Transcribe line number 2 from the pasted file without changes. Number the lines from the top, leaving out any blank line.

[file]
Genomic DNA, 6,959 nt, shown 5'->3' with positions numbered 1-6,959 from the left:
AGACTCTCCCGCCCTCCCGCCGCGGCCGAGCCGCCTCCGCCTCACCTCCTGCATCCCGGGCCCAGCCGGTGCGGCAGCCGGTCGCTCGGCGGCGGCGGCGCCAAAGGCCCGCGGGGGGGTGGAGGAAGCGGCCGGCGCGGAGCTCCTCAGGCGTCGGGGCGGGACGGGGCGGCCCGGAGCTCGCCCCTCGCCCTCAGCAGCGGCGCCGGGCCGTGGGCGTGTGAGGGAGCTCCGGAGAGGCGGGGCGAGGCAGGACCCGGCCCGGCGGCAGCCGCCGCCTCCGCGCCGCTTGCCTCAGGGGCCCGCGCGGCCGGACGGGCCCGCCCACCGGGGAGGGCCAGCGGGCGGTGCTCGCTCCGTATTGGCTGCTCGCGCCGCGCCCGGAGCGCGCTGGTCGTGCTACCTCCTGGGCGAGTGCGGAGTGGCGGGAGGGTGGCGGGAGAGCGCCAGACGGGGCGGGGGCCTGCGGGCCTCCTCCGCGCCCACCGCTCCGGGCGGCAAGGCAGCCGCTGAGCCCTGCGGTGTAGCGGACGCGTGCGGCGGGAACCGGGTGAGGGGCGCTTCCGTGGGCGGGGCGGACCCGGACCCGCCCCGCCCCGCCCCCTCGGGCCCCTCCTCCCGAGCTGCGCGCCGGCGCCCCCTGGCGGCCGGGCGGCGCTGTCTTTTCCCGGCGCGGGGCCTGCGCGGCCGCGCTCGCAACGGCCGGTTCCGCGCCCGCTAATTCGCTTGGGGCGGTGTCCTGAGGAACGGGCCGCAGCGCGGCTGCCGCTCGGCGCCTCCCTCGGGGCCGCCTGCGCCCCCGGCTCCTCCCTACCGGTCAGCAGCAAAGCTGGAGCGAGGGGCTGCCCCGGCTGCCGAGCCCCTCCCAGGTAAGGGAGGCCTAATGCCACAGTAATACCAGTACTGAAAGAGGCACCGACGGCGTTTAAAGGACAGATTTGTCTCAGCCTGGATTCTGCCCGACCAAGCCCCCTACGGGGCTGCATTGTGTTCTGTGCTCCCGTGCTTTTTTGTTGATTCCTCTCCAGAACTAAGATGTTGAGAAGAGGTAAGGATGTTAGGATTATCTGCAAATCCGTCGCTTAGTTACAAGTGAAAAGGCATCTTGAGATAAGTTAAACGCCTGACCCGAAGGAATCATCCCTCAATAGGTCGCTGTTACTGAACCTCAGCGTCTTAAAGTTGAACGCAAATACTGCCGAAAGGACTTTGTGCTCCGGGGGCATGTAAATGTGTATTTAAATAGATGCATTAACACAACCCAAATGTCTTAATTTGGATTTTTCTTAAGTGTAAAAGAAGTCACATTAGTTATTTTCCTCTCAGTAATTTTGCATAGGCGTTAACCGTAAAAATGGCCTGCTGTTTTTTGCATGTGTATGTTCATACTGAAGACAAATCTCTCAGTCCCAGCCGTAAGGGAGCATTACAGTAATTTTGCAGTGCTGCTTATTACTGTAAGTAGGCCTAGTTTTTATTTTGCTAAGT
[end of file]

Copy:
AGACTCTCCCGCCCTCCCGCCGCGGCCGAGCCGCCTCCGCCTCACCTCCTGCATCCCGGGCCCAGCCGGTGCGGCAGCCGGTCGCTCGGCGGCGGCGGCGCCAAAGGCCCGCGGGGGGGTGGAGGAAGCGGCCGGCGCGGAGCTCCTCAGGCGTCGGGGCGGGACGGGGCGGCCCGGAGCTCGCCCCTCGCCCTCAGCAGCGGCGCCGGGCCGTGGGCGTGTGAGGGAGCTCCGGAGAGGCGGGGCGAGGCAGGACCCGGCCCGGCGGCAGCCGCCGCCTCCGCGCCGCTTGCCTCAGGGGCCCGCGCGGCCGGACGGGCCCGCCCACCGGGGAGGGCCAGCGGGCGGTGCTCGCTCCGTATTGGCTGCTCGCGCCGCGCCCGGAGCGCGCTGGTCGTGCTACCTCCTGGGCGAGTGCGGAGTGGCGGGAGGGTGGCGGGAGAGCGCCAGACGGGGCGGGGGCCTGCGGGCCTCCTCCGCGCCCACCGCTCCGGGCGGCAAGGCAGCCGCTGAGCCCTGCGGTGTAGCGGACGCGTGCGGCGGGAACCGGGTGAGGGGCGCTTCCGTGGGCGGGGCGGACCCGGACCCGCCCCGCCCCGCCCCCTCGGGCCCCTCCTCCCGAGCTGCGCGCCGGCGCCCCCTGGCGGCCGGGCGGCGCTGTCTTTTCCCGGCGCGGGGCCTGCGCGGCCGCGCTCGCAACGGCCGGTTCCGCGCCCGCTAATTCGCTTGGGGCGGTGTCCTGAGGAACGGGCCGCAGCGCGGCTGCCGCTCGGCGCCTCCCTCGGGGCCGCCTGCGCCCCCGGCTCCTCCCTACCGGTCAGCAGCAAAGCTGGAGCGAGGGGCTGCCCCGGCTGCCGAGCCCCTCCCAGGTAAGGGAGGCCTAATGCCACAGTAATACCAGTACTGAAAGAGGCACCGACGGCGTTTAAAGGACAGATTTGTCTCAGCCTGGATTCTGCCCGACCAAGCCCCCTACGGGGCTGCATTGTGTTCTGTGCTCCCGTGCTTTTTTGTTGATTCCTCTCCAGAACTAAGATGTTGAGAAGAGGTAAGGATGTTAGGATTATCTGCAAATCCGTCGCTTAGTTACAAGTGAAAAGGCATCTTGAGATAAGTTAAACGCCTGACCCGAAGGAATCATCCCTCAATAGGTCGCTGTTACTGAACCTCAGCGTCTTAAAGTTGAACGCAAATACTGCCGAAAGGACTTTGTGCTCCGGGGGCATGTAAATGTGTATTTAAATAGATGCATTAACACAACCCAAATGTCTTAATTTGGATTTTTCTTAAGTGTAAAAGAAGTCACATTAGTTATTTTCCTCTCAGTAATTTTGCATAGGCGTTAACCGTAAAAATGGCCTGCTGTTTTTTGCATGTGTATGTTCATACTGAAGACAAATCTCTCAGTCCCAGCCGTAAGGGAGCATTACAGTAATTTTGCAGTGCTGCTTATTACTGTAAGTAGGCCTAGTTTTTATTTTGCTAAGT